Image: Ultrasound could soon be used to provide optical images of internal structures (Photo courtesy of Maysam Chamanzar/ CMU).
A new study suggests that ultrasound could be used to optically image internal organs, potentially eliminating the need for invasive visual exams using endoscopic cameras.
Developed by researchers at Carnegie Mellon University (CMU; Pittsburgh, PA, USA), the new technique uses ultrasonic wave patterns to change the local density of the tissues so as to create a graded refractive index pattern in the direction of light propagation, which modulates the phase front of light. Thus causes it to focus within the medium, effectively creating a virtual gradient index (GRIN) lens relay. The virtual GRIN lens can be moved around simply by reconfiguring the ultrasound wave patterns from outside the body, enabling the imaging of different target regions, all noninvasively.
The focal distance and the numerical aperture of the sculpted optical GRIN lens can also be tuned, by changing the ultrasonic wave parameters. The researchers demonstrate that the virtual GRIN lens can resolve small features (22 µm) even through a turbid medium (which is normally opaque), continuously scanning over a depth of 5.4 mm in the modulated medium. The researchers claim the technology could eventually be implemented in the form of a handheld device or wearable surface patch that images the brain or under the skin. The study was published on July 17, 2019, in Light: Science and Applications.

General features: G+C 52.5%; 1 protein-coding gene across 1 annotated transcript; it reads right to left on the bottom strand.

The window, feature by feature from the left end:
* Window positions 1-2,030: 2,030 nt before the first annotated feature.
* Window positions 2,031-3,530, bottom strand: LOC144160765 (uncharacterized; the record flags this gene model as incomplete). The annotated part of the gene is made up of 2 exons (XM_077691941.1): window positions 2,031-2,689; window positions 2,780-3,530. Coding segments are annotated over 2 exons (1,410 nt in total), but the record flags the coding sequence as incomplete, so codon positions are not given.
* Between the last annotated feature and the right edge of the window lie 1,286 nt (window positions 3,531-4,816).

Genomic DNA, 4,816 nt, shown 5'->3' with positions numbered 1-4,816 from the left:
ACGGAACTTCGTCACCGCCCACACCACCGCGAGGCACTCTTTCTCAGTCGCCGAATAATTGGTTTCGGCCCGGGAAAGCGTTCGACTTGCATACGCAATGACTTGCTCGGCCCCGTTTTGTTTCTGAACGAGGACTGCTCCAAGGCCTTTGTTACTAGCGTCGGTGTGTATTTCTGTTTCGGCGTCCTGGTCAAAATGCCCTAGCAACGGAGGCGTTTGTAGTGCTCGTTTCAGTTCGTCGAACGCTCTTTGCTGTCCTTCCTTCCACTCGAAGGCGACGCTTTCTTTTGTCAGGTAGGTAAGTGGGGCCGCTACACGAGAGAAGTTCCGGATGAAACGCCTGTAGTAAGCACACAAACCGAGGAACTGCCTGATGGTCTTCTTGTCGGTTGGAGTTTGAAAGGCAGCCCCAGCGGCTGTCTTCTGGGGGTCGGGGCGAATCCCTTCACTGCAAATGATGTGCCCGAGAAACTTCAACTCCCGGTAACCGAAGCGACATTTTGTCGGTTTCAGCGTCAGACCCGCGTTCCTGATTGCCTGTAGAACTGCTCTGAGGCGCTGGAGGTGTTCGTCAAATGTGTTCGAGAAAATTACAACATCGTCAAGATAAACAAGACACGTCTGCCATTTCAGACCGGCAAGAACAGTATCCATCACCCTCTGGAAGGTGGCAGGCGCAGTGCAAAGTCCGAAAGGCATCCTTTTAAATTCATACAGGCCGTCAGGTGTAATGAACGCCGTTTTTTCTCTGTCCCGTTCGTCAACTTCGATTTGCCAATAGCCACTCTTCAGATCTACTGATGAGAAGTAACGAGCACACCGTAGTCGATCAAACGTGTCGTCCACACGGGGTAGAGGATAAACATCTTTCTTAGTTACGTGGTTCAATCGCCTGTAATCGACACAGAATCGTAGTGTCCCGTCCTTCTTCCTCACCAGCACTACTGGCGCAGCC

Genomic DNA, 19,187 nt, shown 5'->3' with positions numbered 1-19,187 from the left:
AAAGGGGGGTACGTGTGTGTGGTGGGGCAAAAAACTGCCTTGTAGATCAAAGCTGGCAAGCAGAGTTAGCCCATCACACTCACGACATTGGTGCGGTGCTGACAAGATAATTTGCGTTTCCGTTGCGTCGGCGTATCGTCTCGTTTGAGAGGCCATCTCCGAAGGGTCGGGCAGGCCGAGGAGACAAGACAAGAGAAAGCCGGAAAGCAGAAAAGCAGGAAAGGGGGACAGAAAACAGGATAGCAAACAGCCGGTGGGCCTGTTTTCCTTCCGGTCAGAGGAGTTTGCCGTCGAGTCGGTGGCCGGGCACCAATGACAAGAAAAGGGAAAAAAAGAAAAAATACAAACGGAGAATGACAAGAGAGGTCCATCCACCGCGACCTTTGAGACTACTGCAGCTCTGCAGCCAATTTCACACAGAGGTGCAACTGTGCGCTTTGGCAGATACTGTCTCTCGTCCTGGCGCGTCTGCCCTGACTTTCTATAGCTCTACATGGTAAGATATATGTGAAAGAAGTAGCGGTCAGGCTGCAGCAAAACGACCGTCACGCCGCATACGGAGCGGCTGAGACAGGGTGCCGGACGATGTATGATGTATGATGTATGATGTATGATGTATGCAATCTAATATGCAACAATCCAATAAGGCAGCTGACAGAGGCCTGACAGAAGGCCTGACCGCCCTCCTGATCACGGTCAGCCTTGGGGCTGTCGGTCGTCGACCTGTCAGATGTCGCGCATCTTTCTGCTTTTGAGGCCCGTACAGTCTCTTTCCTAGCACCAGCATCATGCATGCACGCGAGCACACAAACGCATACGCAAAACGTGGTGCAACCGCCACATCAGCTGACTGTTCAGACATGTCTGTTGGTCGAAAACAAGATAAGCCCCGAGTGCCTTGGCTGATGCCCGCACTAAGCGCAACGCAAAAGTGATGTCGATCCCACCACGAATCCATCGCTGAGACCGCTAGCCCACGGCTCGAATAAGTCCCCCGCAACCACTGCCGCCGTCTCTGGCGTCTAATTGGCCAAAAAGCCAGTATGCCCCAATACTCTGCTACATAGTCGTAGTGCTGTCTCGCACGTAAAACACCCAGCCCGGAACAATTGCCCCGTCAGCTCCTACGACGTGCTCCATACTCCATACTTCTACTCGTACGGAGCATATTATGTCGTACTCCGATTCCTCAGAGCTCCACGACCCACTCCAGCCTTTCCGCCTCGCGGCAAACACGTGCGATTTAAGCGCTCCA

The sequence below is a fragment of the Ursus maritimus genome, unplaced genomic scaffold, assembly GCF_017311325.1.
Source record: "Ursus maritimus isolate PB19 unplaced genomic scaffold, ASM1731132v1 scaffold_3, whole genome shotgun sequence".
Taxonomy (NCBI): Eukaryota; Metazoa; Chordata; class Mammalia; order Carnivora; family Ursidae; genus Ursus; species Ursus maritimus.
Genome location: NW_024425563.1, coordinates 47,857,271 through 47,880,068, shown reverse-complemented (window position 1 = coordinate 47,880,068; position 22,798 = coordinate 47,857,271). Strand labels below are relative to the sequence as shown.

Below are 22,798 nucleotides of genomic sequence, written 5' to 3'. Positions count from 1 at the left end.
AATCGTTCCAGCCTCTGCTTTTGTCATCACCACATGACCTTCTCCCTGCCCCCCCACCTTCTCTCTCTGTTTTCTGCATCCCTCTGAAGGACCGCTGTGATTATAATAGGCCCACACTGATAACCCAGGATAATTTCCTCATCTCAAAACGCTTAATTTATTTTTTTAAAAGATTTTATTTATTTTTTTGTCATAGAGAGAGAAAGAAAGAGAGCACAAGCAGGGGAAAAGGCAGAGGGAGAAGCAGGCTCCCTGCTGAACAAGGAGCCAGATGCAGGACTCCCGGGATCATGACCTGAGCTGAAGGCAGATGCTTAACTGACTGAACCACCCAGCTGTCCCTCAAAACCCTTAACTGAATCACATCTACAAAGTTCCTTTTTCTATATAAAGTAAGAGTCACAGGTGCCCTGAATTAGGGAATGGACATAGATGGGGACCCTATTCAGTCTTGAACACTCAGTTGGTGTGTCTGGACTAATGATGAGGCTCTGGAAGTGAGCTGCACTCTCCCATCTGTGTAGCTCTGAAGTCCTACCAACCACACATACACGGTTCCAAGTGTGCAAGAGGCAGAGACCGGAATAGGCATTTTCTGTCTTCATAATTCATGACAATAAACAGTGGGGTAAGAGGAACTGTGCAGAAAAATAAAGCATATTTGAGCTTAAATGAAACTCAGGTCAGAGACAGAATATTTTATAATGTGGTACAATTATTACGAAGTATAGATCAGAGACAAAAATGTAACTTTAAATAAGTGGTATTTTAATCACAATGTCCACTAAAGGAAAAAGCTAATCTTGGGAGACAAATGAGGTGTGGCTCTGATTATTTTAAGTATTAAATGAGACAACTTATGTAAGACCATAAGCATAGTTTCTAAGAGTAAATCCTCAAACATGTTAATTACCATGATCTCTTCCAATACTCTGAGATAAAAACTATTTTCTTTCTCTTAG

“Being able to relay images from organs such as the brain without the need to insert physical optical components will provide an important alternative to implanting invasive endoscopes in the body,” said co-lead author Maysam Chamanzar, PhD. “We used ultrasound waves to sculpt a virtual optical relay lens within a given target medium, which for example, can be biological tissue. Therefore, the tissue is turned into a lens that helps us capture and relay the images of deeper structures. This method can revolutionize the field of biomedical imaging.”
“Turbid media have always been considered obstacles for optical imaging, but we have shown that such media can be converted to allies to help light reach the desired target,” said co-lead author PhD student Matteo Giuseppe Scopelliti, MSc. “When we activate ultrasound with the proper pattern, the turbid medium becomes immediately transparent. It is exciting to think about the potential impact of this method on a wide range of fields, from biomedical applications to computer vision.”
GRIN lenses do not require an air gap to function since the operation of the lens is due to varying indices in the lens itself, rather than the difference in indices between the air and lens. Additionally, in a GRIN lens, all optical paths are the same due to the radially varying refractive index, in contrast to a spherical or aspheric lens.
Carnegie Mellon University